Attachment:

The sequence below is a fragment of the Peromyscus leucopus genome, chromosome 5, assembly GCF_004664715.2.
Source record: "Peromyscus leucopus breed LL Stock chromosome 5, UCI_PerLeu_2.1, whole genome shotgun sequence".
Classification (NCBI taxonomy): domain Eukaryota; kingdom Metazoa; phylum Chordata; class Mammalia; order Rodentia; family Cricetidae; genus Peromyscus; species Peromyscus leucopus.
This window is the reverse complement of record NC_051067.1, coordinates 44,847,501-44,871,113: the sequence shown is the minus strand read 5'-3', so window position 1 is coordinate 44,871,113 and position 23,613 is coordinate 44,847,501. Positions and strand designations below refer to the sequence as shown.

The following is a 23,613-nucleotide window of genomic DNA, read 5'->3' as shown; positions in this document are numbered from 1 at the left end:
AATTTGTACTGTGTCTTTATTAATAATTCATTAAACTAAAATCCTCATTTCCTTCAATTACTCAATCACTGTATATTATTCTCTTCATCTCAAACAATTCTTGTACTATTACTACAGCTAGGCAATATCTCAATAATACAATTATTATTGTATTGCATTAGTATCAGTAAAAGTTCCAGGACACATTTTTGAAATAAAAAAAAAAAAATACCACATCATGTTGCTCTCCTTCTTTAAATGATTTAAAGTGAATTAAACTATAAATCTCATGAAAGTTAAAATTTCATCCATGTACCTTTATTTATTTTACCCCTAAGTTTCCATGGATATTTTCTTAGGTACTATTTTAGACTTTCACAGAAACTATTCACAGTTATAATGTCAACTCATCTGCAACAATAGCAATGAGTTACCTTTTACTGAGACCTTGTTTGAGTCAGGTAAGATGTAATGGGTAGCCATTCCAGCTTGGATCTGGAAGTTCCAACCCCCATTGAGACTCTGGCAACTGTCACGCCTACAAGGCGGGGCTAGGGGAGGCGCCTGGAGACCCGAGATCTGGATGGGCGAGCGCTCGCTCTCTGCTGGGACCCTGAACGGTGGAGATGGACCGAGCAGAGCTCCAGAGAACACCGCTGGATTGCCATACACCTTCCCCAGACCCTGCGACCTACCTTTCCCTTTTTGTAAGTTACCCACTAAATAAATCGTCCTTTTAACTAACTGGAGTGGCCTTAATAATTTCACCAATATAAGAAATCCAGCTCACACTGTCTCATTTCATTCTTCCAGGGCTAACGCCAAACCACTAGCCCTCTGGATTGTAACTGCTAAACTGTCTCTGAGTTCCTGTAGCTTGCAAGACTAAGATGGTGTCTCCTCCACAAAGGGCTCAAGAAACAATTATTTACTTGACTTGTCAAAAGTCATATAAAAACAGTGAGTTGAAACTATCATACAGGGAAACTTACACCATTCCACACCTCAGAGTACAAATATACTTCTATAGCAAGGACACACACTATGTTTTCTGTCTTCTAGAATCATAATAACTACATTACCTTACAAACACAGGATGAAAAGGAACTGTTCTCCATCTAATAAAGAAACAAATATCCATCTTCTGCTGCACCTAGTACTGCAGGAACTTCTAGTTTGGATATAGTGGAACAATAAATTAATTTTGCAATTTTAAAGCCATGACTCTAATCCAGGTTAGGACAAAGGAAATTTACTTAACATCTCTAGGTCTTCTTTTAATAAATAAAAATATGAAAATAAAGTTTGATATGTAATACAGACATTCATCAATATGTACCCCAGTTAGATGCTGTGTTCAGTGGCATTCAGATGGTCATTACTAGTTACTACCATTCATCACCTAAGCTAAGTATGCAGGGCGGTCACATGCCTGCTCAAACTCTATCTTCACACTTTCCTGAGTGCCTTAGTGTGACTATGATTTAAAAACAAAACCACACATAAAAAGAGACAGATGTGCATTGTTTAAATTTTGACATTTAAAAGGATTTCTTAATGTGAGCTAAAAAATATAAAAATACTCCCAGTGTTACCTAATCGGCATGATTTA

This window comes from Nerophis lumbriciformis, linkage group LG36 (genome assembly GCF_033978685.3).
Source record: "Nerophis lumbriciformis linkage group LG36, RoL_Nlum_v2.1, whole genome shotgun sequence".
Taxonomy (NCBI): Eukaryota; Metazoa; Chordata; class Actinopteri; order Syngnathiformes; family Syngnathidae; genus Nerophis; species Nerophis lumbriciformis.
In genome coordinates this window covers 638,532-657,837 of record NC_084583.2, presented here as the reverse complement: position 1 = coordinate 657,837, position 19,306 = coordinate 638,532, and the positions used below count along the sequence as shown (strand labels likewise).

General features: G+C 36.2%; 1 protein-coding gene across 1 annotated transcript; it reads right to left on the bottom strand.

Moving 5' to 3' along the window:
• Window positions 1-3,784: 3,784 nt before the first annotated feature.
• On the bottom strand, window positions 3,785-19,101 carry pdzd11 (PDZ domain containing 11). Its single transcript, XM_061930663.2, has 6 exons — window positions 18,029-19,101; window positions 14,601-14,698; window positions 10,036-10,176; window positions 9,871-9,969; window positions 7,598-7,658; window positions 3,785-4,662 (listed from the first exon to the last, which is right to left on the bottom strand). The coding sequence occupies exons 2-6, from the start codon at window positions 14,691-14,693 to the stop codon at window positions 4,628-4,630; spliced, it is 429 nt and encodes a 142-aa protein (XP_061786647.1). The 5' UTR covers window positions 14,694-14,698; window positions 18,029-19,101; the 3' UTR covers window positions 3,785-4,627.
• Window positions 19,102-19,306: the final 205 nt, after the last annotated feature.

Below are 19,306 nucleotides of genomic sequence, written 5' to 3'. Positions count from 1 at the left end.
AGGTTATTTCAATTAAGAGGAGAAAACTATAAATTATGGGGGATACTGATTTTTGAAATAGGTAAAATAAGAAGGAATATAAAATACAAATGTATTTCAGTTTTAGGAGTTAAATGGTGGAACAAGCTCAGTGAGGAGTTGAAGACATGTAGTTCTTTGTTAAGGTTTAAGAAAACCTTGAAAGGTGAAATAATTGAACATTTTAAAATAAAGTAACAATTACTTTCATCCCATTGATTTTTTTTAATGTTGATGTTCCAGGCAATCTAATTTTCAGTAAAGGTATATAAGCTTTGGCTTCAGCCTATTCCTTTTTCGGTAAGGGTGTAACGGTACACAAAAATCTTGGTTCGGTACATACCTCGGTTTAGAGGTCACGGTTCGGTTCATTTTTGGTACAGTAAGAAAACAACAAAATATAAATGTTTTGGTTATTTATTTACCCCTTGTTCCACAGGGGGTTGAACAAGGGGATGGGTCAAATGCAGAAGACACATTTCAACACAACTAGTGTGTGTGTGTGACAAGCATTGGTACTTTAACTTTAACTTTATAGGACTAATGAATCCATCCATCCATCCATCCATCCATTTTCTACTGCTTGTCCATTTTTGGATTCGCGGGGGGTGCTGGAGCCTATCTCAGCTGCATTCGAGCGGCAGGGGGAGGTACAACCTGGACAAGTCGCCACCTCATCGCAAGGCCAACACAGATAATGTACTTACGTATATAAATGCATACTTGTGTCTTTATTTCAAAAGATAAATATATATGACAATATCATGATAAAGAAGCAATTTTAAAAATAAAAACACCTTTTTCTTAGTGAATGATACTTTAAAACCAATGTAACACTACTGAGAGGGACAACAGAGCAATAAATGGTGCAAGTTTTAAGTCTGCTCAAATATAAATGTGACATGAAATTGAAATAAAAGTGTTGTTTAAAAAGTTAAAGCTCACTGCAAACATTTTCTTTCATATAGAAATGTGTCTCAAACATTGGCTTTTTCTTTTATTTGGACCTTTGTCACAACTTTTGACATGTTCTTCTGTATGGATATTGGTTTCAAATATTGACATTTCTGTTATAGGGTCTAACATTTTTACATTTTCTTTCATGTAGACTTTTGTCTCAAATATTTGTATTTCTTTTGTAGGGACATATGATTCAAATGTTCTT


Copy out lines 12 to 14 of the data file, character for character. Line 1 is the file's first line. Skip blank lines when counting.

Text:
Moving 5' to 3' along the window:
• Window positions 1-3,784: 3,784 nt before the first annotated feature.
• On the bottom strand, window positions 3,785-19,101 carry pdzd11 (PDZ domain containing 11). Its single transcript, XM_061930663.2, has 6 exons — window positions 18,029-19,101; window positions 14,601-14,698; window positions 10,036-10,176; window positions 9,871-9,969; window positions 7,598-7,658; window positions 3,785-4,662 (listed from the first exon to the last, which is right to left on the bottom strand). The coding sequence occupies exons 2-6, from the start codon at window positions 14,691-14,693 to the stop codon at window positions 4,628-4,630; spliced, it is 429 nt and encodes a 142-aa protein (XP_061786647.1). The 5' UTR covers window positions 14,694-14,698; window positions 18,029-19,101; the 3' UTR covers window positions 3,785-4,627.